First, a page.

Legislative Assembly for the ACT: 2022 Week 05 Hansard (Wednesday, 1 June 2022) . . Page.. 1502 ..
What is that shortfall? How many teachers have left the system? How many have been recruited? This is pretty basic information that I think we need to know. As the AEU said:
It is a mystery to the AEU as to why we do not have projections for what numbers of staff we need, the teaching staff we need and in what specialisations we need them.
This motion calls on the government to provide that. We agree with the AEU that that is information that should be provided.
In part, this motion calls for some information that the government needs to have, in order to do the next step which I am calling for, which is to develop a plan. If you do not know how many teachers you need in the longer term, and in what classifications and so on, you will not be able to develop a plan to recruit and retain. That is what I am calling for—a clear plan, with costings and delivery dates, to recruit and retain the teachers to address the crisis in teachers in the ACT, and to provide that to the Assembly by the first sitting of 2023.
I hope that that is not actually controversial. Hopefully, that is something that we would all support here. It seems reasonable that the government should have such a plan and provide assurance not just to us but to teachers and to parents, who are on the front line and who are currently looking to this government to provide some sort of leadership and a way out of this crisis that they have created.
MS BERRY (Ginninderra—Deputy Chief Minister, Minister for Early Childhood Development, Minister for Education and Youth Affairs, Minister for Housing and Suburban Development, Minister for the Prevention of Domestic and Family Violence, Minister for Sport and Recreation and Minister for Women) (3.17): I move the following amendment to Mr Hanson’s motion:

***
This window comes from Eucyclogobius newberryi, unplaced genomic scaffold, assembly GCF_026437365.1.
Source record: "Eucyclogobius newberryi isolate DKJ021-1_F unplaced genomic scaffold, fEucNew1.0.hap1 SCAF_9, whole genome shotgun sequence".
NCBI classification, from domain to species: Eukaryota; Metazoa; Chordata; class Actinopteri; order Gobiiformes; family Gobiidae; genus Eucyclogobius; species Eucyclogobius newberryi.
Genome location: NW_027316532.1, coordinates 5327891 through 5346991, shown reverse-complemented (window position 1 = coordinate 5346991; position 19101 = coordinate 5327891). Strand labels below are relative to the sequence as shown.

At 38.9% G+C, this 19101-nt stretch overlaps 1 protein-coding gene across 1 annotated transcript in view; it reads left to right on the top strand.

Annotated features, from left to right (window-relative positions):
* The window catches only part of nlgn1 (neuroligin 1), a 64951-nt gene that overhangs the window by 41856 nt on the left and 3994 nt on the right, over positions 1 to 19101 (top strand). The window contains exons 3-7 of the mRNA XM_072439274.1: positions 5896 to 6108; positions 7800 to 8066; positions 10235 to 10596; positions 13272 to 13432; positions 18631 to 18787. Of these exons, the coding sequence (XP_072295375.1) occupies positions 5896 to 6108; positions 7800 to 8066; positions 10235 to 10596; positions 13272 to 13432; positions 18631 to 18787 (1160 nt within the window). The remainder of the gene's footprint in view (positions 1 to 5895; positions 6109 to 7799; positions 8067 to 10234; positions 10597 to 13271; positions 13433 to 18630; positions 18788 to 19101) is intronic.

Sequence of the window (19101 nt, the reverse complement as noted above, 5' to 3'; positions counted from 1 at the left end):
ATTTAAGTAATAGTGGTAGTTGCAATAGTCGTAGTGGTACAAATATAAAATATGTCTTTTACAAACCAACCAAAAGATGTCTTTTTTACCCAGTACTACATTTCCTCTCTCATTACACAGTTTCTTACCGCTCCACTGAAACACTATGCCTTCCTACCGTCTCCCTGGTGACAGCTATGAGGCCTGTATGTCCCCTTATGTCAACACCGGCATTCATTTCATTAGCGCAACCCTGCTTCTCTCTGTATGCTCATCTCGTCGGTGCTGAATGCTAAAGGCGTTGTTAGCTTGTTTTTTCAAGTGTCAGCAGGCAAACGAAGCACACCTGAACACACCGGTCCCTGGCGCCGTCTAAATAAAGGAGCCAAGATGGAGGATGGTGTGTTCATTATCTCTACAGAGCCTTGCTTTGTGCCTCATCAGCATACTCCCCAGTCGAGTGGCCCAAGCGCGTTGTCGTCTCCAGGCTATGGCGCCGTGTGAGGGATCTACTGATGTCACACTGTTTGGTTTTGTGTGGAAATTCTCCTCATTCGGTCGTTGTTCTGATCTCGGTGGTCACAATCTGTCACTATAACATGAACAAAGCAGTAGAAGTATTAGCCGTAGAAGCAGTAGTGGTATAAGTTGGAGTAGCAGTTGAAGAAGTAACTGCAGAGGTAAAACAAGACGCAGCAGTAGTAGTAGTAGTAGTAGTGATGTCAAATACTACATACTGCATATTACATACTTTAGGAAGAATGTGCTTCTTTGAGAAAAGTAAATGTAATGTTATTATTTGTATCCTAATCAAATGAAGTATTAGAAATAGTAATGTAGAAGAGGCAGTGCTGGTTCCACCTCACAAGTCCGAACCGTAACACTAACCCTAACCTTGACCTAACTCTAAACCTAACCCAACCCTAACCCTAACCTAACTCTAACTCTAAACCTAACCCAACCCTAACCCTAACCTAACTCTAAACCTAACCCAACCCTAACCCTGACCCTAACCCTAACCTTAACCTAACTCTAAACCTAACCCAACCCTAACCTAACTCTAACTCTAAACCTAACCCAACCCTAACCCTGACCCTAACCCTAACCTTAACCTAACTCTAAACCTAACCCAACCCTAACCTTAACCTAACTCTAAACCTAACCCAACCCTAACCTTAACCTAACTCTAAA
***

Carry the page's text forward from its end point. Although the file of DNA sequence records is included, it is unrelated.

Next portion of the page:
Omit paragraph (1), substitute:
“(1) notes that:
(a) for several years, critical staff shortages in the ACT school system have been noted by teachers, parents and the Australian Education Union;
(b) in the 2020 election, ACT Labor committed to hire 400 new teachers and school staff for ACT public schools;
(c) the Productivity Commission Report on Government Services shows that ACT public schools are the best funded in the country, with the exception of the Northern Territory;
(d) recent incidents of violence, bullying and assault, which have led to notices from Worksafe Act, have been reported as being ‘a direct result of the teacher shortage’; and
(e) the ACT Government routinely reports on staffing in public schools; and”.
Rather than going along with all of the negativity and talking down of our public schools, which Mr Hanson has made a habit of since he has been the spokesperson for